It takes time to do them. Sometimes they're trying to track down some key people. You know the story that they're hard to reach and all that stuff. So that's the main reason that when these things have been coming to us now, I feel that I am, and I've always tried to do this, even before I came here, I'm following the protocol that the church insists we follow with these matters. It's only right to do it. There's nothing being hidden, that's my point. Sometimes the story takes a while to develop because the investigation has to proceed in a way that's confidential for obvious reasons. But when we get a judgement, it will be public.

Q: The deadline for filing for the diocese's compensation program for victims of clergy sex abuse is June 1. Do you have a sense of what …

Malone: What the numbers are? No, I don't. They keep telling me even though now it's just a few more hours, that we're still in the intake period and then I'll be getting a report very soon on the numbers.

Q: Why was the Independent Reconciliation and Compensation Program (IRCP) constructed to allow only those who had previously informed the diocese before March 1 of their abuse? Some victims have called it a disingenuous approach, because you had a press conference announcing the program, asking victims to come forward and then essentially shut the door on them getting a settlement.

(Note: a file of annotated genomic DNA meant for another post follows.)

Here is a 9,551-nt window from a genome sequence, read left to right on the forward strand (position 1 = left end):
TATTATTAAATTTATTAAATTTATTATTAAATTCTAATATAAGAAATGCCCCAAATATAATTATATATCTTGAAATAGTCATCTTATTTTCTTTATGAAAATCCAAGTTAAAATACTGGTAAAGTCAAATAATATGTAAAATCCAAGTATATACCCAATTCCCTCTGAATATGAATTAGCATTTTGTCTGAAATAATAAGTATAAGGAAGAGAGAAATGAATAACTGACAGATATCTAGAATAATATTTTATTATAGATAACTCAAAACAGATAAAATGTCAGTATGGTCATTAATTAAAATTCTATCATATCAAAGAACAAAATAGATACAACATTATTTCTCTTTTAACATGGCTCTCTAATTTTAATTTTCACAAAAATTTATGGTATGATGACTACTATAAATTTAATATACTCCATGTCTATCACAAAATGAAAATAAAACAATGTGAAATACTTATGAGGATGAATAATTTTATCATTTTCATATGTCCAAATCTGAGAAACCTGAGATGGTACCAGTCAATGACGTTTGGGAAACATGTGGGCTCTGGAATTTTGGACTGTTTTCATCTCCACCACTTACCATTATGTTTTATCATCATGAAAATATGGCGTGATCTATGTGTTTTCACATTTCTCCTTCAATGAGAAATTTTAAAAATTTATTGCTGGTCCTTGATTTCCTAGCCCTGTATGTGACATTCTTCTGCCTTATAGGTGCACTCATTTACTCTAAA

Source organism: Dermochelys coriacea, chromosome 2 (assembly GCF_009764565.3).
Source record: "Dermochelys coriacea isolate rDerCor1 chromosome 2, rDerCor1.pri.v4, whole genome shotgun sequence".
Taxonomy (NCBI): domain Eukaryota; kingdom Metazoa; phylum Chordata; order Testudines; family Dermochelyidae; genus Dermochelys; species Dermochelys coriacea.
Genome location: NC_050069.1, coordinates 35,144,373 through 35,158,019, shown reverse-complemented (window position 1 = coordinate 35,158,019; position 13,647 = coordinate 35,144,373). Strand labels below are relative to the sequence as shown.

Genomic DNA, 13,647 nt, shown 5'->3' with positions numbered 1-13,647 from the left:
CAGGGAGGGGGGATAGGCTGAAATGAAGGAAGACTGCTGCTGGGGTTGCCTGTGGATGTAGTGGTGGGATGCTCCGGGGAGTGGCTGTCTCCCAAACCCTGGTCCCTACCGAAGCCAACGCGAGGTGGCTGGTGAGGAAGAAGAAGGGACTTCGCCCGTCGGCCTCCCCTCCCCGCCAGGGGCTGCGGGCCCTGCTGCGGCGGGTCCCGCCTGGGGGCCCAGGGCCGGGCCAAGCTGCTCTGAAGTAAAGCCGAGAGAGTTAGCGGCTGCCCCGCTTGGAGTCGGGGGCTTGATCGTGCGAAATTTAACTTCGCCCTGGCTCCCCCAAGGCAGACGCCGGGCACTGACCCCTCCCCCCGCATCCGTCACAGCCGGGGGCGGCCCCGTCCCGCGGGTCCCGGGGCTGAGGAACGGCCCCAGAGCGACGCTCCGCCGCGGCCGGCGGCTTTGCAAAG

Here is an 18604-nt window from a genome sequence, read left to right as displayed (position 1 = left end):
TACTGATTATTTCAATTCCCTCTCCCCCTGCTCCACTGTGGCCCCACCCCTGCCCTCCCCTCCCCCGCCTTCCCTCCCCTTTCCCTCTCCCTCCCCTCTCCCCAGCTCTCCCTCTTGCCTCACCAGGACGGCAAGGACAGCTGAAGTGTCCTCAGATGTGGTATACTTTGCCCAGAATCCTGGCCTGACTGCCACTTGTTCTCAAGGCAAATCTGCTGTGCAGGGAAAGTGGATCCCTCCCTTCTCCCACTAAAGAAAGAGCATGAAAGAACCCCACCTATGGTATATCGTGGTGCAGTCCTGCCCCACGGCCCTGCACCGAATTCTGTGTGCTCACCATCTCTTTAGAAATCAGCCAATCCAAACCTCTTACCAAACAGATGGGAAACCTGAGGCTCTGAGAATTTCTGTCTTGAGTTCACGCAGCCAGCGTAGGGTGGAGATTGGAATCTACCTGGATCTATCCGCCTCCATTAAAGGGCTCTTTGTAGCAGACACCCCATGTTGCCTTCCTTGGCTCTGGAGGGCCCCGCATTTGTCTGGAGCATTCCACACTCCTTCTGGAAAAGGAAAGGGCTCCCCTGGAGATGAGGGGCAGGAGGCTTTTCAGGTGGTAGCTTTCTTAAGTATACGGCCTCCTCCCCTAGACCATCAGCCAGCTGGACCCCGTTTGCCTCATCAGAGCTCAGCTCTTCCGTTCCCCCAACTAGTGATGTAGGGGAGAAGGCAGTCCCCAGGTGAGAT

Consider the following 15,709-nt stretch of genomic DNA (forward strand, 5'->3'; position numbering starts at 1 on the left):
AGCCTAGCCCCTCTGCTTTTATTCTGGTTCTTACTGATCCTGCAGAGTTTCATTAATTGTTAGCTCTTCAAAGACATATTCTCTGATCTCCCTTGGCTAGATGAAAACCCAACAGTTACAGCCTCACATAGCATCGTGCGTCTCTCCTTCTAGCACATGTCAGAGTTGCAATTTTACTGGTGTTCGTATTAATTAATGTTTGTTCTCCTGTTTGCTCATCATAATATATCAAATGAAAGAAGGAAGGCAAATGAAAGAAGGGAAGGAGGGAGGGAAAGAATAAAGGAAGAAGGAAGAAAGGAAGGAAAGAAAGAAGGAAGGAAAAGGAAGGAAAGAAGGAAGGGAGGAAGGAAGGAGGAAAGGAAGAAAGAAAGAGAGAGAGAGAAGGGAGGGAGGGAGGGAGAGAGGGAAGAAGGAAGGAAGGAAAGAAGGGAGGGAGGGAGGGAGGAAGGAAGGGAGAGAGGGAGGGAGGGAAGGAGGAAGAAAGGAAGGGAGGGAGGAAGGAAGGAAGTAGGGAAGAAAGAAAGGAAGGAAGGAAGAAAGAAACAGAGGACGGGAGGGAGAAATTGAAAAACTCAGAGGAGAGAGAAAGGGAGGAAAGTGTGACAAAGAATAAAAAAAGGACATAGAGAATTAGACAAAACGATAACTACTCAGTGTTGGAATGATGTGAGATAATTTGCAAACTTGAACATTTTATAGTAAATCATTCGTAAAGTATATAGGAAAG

Malone: First of all, it's only a minority – there are 197 Roman Catholic dioceses in the country – it's a minority of dioceses who have done anything like this IRCP thing, and it began with a discussion of the New York state bishops over a year ago, I think now. All of us, the bishops of the eight dioceses, communicate very frequently, either in person or by teleconference. We have a teleconference tomorrow morning to keep up to date on different state issues, not just this thing. So in light of the fact that very few have done it but the New York bishops over the course of time decided we would all do something like that. We're doing it a little differently than downstate is doing it. We decided that we had to be cautious in how we set it up so that, No. 1, victims who have waited the longest, whose claims might go back a couple of decades, that they could come forth again. These are people who have already come forth, most of them. So those claims have pretty much been investigated. We know who these people are. We have information on them already and we hope that helps in the process of bringing them some healing and some justice. And those are the ones in this project. We had to be careful that we didn't open it up totally into the future. We have to be careful about what we can do and what we can't do.